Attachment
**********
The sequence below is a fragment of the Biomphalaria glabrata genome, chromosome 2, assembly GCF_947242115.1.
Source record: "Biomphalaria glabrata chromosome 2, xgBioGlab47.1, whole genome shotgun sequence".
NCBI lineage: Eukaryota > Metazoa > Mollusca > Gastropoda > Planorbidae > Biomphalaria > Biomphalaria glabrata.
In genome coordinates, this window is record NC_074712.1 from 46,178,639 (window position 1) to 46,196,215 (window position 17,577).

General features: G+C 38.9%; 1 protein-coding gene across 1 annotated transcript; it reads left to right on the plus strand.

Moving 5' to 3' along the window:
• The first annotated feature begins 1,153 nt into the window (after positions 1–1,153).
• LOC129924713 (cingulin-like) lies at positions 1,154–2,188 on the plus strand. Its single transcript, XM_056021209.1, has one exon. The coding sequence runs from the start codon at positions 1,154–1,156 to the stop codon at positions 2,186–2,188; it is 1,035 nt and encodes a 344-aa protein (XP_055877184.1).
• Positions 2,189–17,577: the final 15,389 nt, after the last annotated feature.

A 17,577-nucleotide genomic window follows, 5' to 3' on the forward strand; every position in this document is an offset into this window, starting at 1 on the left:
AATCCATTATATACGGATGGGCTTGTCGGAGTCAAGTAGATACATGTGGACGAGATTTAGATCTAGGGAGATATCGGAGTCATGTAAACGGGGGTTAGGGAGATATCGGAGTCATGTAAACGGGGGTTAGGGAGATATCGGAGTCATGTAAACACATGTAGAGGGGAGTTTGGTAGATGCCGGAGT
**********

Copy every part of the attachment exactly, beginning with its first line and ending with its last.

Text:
The sequence below is a fragment of the Biomphalaria glabrata genome, chromosome 2, assembly GCF_947242115.1.
Source record: "Biomphalaria glabrata chromosome 2, xgBioGlab47.1, whole genome shotgun sequence".
NCBI lineage: Eukaryota > Metazoa > Mollusca > Gastropoda > Planorbidae > Biomphalaria > Biomphalaria glabrata.
In genome coordinates, this window is record NC_074712.1 from 46,178,639 (window position 1) to 46,196,215 (window position 17,577).

General features: G+C 38.9%; 1 protein-coding gene across 1 annotated transcript; it reads left to right on the plus strand.

Moving 5' to 3' along the window:
• The first annotated feature begins 1,153 nt into the window (after positions 1–1,153).
• LOC129924713 (cingulin-like) lies at positions 1,154–2,188 on the plus strand. Its single transcript, XM_056021209.1, has one exon. The coding sequence runs from the start codon at positions 1,154–1,156 to the stop codon at positions 2,186–2,188; it is 1,035 nt and encodes a 344-aa protein (XP_055877184.1).
• Positions 2,189–17,577: the final 15,389 nt, after the last annotated feature.

A 17,577-nucleotide genomic window follows, 5' to 3' on the forward strand; every position in this document is an offset into this window, starting at 1 on the left:
AATCCATTATATACGGATGGGCTTGTCGGAGTCAAGTAGATACATGTGGACGAGATTTAGATCTAGGGAGATATCGGAGTCATGTAAACGGGGGTTAGGGAGATATCGGAGTCATGTAAACGGGGGTTAGGGAGATATCGGAGTCATGTAAACACATGTAGAGGGGAGTTTGGTAGATGCCGGAGT